The Indian Rupee is witnessing its worst time ever, with more than 14% of depreciation since January 2012. The rupee had made an all time low of 56.51 levels against the dollar in May 2012.
The rupee started depreciating from August 2011 when it was around 46 levels. The poor macroeconomic fundamentals, rising fiscal deficit and current account deficit, which is highest among the Asian countries are the major factors responsible for the havoc created in the local currency market. The government estimated the fiscal deficit to be around 5.1% in current financial year 2012-13, as compared to 5.9% in 2011-12. The Current account deficit was recorded at 4% of the GDP in 2011-12, worst since 1991.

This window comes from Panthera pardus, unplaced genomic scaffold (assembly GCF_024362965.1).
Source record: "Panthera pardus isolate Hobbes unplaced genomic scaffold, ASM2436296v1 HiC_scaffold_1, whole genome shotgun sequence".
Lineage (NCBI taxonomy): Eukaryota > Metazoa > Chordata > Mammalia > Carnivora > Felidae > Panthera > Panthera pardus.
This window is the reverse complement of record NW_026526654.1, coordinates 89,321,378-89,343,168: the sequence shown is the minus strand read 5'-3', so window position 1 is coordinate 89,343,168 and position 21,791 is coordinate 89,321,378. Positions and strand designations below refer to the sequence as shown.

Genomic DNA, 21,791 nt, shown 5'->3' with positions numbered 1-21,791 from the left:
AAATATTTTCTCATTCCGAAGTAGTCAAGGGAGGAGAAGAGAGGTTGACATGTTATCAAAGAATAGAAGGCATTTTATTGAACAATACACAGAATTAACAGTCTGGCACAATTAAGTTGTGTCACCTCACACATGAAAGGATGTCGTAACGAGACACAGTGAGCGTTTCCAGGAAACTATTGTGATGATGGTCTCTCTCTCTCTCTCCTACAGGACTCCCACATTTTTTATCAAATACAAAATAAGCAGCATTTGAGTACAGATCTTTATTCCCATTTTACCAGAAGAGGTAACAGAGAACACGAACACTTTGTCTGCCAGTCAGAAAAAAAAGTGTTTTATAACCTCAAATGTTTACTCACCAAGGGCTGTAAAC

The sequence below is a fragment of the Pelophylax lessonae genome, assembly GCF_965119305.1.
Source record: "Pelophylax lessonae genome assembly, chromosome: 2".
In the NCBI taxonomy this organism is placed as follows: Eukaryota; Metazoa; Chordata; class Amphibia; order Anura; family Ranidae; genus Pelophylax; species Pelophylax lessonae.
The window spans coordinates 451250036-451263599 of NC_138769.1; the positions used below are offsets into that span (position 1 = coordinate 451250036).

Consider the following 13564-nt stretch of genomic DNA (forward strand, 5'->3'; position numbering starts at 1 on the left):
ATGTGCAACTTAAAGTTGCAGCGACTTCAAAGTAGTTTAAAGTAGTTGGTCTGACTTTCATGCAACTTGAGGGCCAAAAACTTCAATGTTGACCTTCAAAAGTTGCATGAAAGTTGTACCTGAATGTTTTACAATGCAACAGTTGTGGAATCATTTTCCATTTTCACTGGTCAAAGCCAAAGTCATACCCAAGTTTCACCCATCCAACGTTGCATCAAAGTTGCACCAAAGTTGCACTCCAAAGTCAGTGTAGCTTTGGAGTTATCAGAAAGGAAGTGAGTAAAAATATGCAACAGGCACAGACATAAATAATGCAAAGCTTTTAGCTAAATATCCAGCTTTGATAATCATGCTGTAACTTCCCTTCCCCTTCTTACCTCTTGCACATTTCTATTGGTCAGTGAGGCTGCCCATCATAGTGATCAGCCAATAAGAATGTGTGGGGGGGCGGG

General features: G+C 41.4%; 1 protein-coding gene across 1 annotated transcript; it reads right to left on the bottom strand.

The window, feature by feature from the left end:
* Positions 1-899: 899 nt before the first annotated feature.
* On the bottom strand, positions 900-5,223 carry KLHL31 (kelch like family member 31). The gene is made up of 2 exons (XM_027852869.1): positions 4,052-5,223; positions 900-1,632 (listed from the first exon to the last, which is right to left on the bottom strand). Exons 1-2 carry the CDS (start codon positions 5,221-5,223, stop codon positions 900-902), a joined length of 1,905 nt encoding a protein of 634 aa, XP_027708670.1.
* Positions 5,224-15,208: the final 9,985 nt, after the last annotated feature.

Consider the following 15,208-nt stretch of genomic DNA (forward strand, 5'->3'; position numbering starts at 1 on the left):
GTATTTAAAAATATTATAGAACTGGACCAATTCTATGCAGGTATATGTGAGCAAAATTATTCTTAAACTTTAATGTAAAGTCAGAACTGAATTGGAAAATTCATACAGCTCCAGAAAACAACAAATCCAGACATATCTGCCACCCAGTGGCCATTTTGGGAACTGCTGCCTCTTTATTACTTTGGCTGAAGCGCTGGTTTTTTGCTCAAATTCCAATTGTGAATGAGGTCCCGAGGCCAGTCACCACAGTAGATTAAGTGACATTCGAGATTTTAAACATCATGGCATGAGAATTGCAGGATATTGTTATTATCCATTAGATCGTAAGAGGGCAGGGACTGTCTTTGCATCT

Our country is suffering from very poor economic fundamentals and trade gap which is currently at $185 billion, the highest among the Asian countries. This is creating an excess of dollar demand in the market for import payments & outflows and hence making India a worst performer on currency terms vis-a-vis dollar. The Government authorities are always seen blaming the International issues such as economic trouble in Europe and stronger dollar overseas for weakening local currency. But the weakness of rupee started much before and there are long term structural issues like current account deficit and burgeoning credibility issues plaguing the economy. The country is trapped between political and economic uncertainties with a combination of fiscal populism and policy paralysis with some big corruption scandals.